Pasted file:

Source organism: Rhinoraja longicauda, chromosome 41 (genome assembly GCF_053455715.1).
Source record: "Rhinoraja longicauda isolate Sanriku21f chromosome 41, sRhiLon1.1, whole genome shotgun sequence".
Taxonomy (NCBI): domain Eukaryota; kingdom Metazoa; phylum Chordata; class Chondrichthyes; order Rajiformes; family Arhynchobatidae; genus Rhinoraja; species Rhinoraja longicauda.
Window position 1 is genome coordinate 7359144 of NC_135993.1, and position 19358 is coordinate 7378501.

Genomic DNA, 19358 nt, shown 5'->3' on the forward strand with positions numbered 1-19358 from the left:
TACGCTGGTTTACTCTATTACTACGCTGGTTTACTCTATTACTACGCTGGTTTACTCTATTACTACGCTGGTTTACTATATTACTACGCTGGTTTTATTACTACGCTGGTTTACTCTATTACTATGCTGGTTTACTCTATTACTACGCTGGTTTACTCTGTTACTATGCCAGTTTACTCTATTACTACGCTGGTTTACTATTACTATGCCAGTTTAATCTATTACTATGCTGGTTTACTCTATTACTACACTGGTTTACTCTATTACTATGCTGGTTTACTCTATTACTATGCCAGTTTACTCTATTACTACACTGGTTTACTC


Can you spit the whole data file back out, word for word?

Source organism: Rhinoraja longicauda, chromosome 41 (genome assembly GCF_053455715.1).
Source record: "Rhinoraja longicauda isolate Sanriku21f chromosome 41, sRhiLon1.1, whole genome shotgun sequence".
Taxonomy (NCBI): domain Eukaryota; kingdom Metazoa; phylum Chordata; class Chondrichthyes; order Rajiformes; family Arhynchobatidae; genus Rhinoraja; species Rhinoraja longicauda.
Window position 1 is genome coordinate 7359144 of NC_135993.1, and position 19358 is coordinate 7378501.

Genomic DNA, 19358 nt, shown 5'->3' on the forward strand with positions numbered 1-19358 from the left:
TACGCTGGTTTACTCTATTACTACGCTGGTTTACTCTATTACTACGCTGGTTTACTCTATTACTACGCTGGTTTACTATATTACTACGCTGGTTTTATTACTACGCTGGTTTACTCTATTACTATGCTGGTTTACTCTATTACTACGCTGGTTTACTCTGTTACTATGCCAGTTTACTCTATTACTACGCTGGTTTACTATTACTATGCCAGTTTAATCTATTACTATGCTGGTTTACTCTATTACTACACTGGTTTACTCTATTACTATGCTGGTTTACTCTATTACTATGCCAGTTTACTCTATTACTACACTGGTTTACTC